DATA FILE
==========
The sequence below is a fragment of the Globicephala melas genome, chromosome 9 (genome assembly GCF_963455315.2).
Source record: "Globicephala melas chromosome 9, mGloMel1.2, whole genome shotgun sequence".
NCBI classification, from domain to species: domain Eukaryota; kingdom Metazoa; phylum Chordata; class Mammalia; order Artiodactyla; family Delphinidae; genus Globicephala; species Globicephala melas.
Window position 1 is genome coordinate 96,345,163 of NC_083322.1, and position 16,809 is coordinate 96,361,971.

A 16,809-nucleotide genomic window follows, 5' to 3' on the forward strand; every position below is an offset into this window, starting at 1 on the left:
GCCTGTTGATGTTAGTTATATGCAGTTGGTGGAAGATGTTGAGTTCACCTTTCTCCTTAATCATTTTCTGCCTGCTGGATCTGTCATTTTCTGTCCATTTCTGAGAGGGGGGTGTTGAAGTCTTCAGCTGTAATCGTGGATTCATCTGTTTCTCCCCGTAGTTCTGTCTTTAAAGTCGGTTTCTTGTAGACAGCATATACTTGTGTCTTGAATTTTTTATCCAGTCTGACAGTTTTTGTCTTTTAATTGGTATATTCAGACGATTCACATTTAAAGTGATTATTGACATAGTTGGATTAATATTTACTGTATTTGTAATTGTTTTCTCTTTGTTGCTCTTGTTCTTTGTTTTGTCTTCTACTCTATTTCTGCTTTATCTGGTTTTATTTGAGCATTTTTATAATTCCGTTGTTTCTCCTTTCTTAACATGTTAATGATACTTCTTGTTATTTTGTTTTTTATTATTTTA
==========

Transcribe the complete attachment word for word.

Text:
The sequence below is a fragment of the Globicephala melas genome, chromosome 9 (genome assembly GCF_963455315.2).
Source record: "Globicephala melas chromosome 9, mGloMel1.2, whole genome shotgun sequence".
NCBI classification, from domain to species: domain Eukaryota; kingdom Metazoa; phylum Chordata; class Mammalia; order Artiodactyla; family Delphinidae; genus Globicephala; species Globicephala melas.
Window position 1 is genome coordinate 96,345,163 of NC_083322.1, and position 16,809 is coordinate 96,361,971.

A 16,809-nucleotide genomic window follows, 5' to 3' on the forward strand; every position below is an offset into this window, starting at 1 on the left:
GCCTGTTGATGTTAGTTATATGCAGTTGGTGGAAGATGTTGAGTTCACCTTTCTCCTTAATCATTTTCTGCCTGCTGGATCTGTCATTTTCTGTCCATTTCTGAGAGGGGGGTGTTGAAGTCTTCAGCTGTAATCGTGGATTCATCTGTTTCTCCCCGTAGTTCTGTCTTTAAAGTCGGTTTCTTGTAGACAGCATATACTTGTGTCTTGAATTTTTTATCCAGTCTGACAGTTTTTGTCTTTTAATTGGTATATTCAGACGATTCACATTTAAAGTGATTATTGACATAGTTGGATTAATATTTACTGTATTTGTAATTGTTTTCTCTTTGTTGCTCTTGTTCTTTGTTTTGTCTTCTACTCTATTTCTGCTTTATCTGGTTTTATTTGAGCATTTTTATAATTCCGTTGTTTCTCCTTTCTTAACATGTTAATGATACTTCTTGTTATTTTGTTTTTTATTATTTTA